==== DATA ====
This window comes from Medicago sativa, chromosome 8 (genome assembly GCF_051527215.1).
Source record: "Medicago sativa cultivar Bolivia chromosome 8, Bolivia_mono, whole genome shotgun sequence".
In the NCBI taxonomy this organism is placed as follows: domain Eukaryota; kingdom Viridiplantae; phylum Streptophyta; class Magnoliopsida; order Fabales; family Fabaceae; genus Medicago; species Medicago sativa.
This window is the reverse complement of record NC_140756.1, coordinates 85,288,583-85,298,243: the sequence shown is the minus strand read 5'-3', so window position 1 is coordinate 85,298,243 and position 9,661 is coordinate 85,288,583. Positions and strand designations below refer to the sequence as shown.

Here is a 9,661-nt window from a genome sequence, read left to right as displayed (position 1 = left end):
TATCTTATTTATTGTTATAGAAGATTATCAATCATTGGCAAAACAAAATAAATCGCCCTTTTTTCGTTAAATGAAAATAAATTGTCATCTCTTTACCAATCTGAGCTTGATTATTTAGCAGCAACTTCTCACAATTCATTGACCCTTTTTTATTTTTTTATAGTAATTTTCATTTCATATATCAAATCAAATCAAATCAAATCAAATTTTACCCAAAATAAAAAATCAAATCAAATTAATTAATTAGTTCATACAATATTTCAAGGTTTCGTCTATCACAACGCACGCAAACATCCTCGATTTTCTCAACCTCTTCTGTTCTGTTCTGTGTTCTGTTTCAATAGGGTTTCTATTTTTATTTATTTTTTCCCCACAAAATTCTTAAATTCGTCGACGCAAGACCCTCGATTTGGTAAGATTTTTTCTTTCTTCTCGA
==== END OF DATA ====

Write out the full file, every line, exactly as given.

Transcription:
This window comes from Medicago sativa, chromosome 8 (genome assembly GCF_051527215.1).
Source record: "Medicago sativa cultivar Bolivia chromosome 8, Bolivia_mono, whole genome shotgun sequence".
In the NCBI taxonomy this organism is placed as follows: domain Eukaryota; kingdom Viridiplantae; phylum Streptophyta; class Magnoliopsida; order Fabales; family Fabaceae; genus Medicago; species Medicago sativa.
This window is the reverse complement of record NC_140756.1, coordinates 85,288,583-85,298,243: the sequence shown is the minus strand read 5'-3', so window position 1 is coordinate 85,298,243 and position 9,661 is coordinate 85,288,583. Positions and strand designations below refer to the sequence as shown.

Here is a 9,661-nt window from a genome sequence, read left to right as displayed (position 1 = left end):
TATCTTATTTATTGTTATAGAAGATTATCAATCATTGGCAAAACAAAATAAATCGCCCTTTTTTCGTTAAATGAAAATAAATTGTCATCTCTTTACCAATCTGAGCTTGATTATTTAGCAGCAACTTCTCACAATTCATTGACCCTTTTTTATTTTTTTATAGTAATTTTCATTTCATATATCAAATCAAATCAAATCAAATCAAATTTTACCCAAAATAAAAAATCAAATCAAATTAATTAATTAGTTCATACAATATTTCAAGGTTTCGTCTATCACAACGCACGCAAACATCCTCGATTTTCTCAACCTCTTCTGTTCTGTTCTGTGTTCTGTTTCAATAGGGTTTCTATTTTTATTTATTTTTTCCCCACAAAATTCTTAAATTCGTCGACGCAAGACCCTCGATTTGGTAAGATTTTTTCTTTCTTCTCGA